Parcel delivery firm tests out vehicle monitoring tool

A parcel delivery firm in Mississauga, Ont., has entered a pilot project to produce a baseline of vehicle information such as data on fuel usage and maintenance to compare performance across its fleet.

According to Wayne Baker, director of buildings and maintenance for CanPar Transport LP, which has a number of major hub facilities and maintains more than 50 terminals throughout Canada, the pilot project with Netistix Technologies Corp. includes deploying the vendor’s FleetPulse product in a number of curbside delivery vehicles at eight sites nationwide.

“The key strength of the product is its ability to plug right into the engine of a GM or a Ford vehicle. By doing that, it’s gaining full engine diagnostics,” said Baker, who is pleased the tool also addresses idling. “For every hour a truck idles, it burns between five and six litres of fuel. If you were able to cut it down to 15 minutes, you’re going to save a quarter of five litres of fuel.”

The first part of the deployment, which lasted between nine and 10 months, involved a small test group of about 11 of the curbside delivery vehicles. The second phase, which is still in progress and will last two months, involves outfitting another 60 of the vehicles. Baker, said that it is still too early, however, to determine what his company will decide to do following the end of the project.

For Netistix, the arrangement represents its first North American pilot project in the parcel delivery industry, noted John Woronczuk, vice-president of marketing and sales at Netistix in Kanata, Ont.

“(The pilot project) will allow CanPar to understand with more vehicles and more sites the true economic benefits that they can realize,” said Woronczuk. “It’s an ideal segment for us because of the…usage of the trucks. Keeping the total cost of ownership down on these vehicles is of utmost importance for these types of fleets.”

The solution involves an in-vehicle hardware component that is put into each of the vehicles’ on-board diagnostic ports, commonly called OBD2 ports. These ports are standard interfaces that service technicians typically access with scan tools to download codes or engine information if there are problems, Woronczuk said, adding that his company’s product plugs into the ports.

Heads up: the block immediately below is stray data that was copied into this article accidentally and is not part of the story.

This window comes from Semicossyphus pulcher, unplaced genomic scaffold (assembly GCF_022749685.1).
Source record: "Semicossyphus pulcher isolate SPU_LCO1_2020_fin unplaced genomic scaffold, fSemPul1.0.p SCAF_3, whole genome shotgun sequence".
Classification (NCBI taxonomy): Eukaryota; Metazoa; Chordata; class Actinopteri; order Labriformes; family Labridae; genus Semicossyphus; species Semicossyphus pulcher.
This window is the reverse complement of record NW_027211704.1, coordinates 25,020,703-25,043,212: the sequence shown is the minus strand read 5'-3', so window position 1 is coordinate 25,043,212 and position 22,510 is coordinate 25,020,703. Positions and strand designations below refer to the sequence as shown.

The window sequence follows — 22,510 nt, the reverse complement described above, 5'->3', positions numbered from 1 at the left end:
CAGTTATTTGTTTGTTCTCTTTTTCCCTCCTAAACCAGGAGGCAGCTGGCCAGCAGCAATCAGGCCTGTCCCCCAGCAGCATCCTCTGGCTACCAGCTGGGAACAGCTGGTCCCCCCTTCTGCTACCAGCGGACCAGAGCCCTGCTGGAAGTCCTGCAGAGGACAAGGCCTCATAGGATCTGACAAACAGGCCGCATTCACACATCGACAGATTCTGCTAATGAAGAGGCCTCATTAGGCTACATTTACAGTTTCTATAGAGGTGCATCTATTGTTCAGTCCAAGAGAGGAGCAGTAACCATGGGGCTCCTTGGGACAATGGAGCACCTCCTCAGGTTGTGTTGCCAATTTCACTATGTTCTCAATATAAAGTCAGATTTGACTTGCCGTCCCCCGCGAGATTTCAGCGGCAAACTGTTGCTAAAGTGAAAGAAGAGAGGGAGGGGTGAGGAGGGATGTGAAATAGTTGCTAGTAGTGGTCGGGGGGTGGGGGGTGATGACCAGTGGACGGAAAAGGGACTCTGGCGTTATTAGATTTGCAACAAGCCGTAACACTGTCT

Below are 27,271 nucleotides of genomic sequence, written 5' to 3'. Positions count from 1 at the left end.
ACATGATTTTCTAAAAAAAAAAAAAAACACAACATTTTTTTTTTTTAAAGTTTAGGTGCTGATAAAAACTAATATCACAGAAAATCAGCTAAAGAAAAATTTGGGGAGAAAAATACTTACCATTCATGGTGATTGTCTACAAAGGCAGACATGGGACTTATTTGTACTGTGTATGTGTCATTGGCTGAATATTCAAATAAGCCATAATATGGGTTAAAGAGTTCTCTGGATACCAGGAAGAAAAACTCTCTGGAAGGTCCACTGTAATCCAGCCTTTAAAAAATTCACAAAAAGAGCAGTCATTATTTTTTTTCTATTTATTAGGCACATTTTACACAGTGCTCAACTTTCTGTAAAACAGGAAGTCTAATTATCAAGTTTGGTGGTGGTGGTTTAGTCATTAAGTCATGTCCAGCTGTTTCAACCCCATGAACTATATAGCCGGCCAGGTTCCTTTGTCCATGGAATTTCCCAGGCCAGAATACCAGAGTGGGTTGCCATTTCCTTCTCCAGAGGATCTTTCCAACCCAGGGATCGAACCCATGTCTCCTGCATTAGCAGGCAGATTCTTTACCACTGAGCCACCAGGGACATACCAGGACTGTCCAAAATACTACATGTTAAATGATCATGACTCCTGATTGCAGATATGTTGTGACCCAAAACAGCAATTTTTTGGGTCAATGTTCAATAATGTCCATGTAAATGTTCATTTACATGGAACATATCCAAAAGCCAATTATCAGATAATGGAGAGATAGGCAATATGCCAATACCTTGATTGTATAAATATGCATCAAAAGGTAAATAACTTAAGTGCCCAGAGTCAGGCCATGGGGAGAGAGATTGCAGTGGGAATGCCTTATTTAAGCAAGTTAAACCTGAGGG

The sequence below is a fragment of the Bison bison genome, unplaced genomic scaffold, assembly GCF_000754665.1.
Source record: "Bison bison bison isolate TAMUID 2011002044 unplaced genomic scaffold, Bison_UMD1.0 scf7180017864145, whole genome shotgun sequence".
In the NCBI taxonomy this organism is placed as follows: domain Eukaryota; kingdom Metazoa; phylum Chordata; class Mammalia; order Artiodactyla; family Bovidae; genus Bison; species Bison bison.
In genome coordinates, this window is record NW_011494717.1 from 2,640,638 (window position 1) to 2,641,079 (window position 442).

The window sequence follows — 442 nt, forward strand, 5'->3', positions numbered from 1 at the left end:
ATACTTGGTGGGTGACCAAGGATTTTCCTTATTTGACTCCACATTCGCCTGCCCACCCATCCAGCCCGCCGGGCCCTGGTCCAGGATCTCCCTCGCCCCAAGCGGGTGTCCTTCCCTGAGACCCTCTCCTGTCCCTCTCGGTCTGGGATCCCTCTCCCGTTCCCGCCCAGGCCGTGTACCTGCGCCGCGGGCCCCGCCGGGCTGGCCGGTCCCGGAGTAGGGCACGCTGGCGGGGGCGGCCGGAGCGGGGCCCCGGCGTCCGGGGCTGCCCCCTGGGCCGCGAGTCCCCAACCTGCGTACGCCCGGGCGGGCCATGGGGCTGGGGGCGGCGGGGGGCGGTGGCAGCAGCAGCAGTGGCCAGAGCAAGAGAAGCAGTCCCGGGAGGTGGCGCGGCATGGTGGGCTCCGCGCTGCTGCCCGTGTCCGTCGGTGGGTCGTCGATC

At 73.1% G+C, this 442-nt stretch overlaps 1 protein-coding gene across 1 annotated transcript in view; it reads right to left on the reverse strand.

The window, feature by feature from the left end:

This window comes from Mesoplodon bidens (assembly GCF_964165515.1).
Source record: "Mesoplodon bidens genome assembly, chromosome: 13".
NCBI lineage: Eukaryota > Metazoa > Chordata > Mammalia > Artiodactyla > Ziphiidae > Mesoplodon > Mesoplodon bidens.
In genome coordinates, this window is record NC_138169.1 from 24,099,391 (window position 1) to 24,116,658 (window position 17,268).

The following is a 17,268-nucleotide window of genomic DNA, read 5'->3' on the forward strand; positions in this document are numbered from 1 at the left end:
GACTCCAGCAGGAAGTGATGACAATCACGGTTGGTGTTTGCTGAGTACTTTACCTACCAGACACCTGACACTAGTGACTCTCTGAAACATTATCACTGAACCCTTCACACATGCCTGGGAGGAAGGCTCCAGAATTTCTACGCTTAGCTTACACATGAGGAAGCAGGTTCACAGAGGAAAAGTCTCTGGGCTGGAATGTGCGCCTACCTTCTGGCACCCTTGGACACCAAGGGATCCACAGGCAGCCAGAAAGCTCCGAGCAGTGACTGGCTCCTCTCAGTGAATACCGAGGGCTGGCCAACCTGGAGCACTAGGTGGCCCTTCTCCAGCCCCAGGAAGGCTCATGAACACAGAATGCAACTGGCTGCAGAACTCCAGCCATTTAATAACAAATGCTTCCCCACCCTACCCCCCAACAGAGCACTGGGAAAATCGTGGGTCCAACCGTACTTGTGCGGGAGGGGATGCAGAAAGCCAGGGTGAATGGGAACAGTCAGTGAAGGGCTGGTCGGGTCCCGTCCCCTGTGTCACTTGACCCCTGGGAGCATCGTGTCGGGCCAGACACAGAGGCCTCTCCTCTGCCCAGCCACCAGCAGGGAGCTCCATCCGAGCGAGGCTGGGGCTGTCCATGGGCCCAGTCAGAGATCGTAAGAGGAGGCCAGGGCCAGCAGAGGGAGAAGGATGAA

The product, which contains memory and a Wi-Fi wireless transceiver, stores information and, whenever an outfitted vehicle drives by a hotspot or a Wi-Fi access point, information is transferred from the vehicle to a hotspot, which is generally located at a CanPar fleet yard.

“So typically at the end of the shift the driver returns to the fleet yard after delivering their parcels and all the vehicle information is then downloaded at that time,” said Woronczuk. “Once the information has been downloaded to the access point, it then gets forwarded over the Internet to a Web-based application.

“And that then allows fleet managers to log onto the Web application, which we host for them, and look at the operation of each of the individual fleet vehicles as well as the fleet as a whole. An example of the fleet as a whole picture would be, ‘What is the percentage of idling that certain vehicles demonstrated in certain geographical locations?’”

The pilot project has been less expensive for CanPar than it might otherwise have been, he continued, because it already had a Wi-Fi infrastructure in place, and the outsourcing component also results in a lower IT infrastructure cost.

Michelle Warren, IT industry analyst at Toronto-based Evans Research Corp., said the Netistix product could translate into greater efficiencies across the board for CanPar.

“Companies lose money when vehicles break down at the side of the road,” she said. “This product addresses that directly…They can address those issues and nip it in the bud.”

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